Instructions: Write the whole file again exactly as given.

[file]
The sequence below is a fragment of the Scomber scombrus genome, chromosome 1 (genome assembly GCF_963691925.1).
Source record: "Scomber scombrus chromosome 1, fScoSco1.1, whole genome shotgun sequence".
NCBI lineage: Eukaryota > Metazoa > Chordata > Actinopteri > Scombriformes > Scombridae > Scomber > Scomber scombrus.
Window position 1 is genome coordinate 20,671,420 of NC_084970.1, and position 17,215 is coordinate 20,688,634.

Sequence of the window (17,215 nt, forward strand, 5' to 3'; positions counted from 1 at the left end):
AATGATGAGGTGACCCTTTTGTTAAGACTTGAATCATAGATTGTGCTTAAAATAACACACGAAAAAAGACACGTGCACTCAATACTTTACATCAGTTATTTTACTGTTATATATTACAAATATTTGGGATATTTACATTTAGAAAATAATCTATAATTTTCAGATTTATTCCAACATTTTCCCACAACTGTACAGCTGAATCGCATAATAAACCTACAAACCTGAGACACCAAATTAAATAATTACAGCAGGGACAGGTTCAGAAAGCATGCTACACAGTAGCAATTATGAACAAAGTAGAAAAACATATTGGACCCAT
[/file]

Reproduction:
The sequence below is a fragment of the Scomber scombrus genome, chromosome 1 (genome assembly GCF_963691925.1).
Source record: "Scomber scombrus chromosome 1, fScoSco1.1, whole genome shotgun sequence".
NCBI lineage: Eukaryota > Metazoa > Chordata > Actinopteri > Scombriformes > Scombridae > Scomber > Scomber scombrus.
Window position 1 is genome coordinate 20,671,420 of NC_084970.1, and position 17,215 is coordinate 20,688,634.

Sequence of the window (17,215 nt, forward strand, 5' to 3'; positions counted from 1 at the left end):
AATGATGAGGTGACCCTTTTGTTAAGACTTGAATCATAGATTGTGCTTAAAATAACACACGAAAAAAGACACGTGCACTCAATACTTTACATCAGTTATTTTACTGTTATATATTACAAATATTTGGGATATTTACATTTAGAAAATAATCTATAATTTTCAGATTTATTCCAACATTTTCCCACAACTGTACAGCTGAATCGCATAATAAACCTACAAACCTGAGACACCAAATTAAATAATTACAGCAGGGACAGGTTCAGAAAGCATGCTACACAGTAGCAATTATGAACAAAGTAGAAAAACATATTGGACCCAT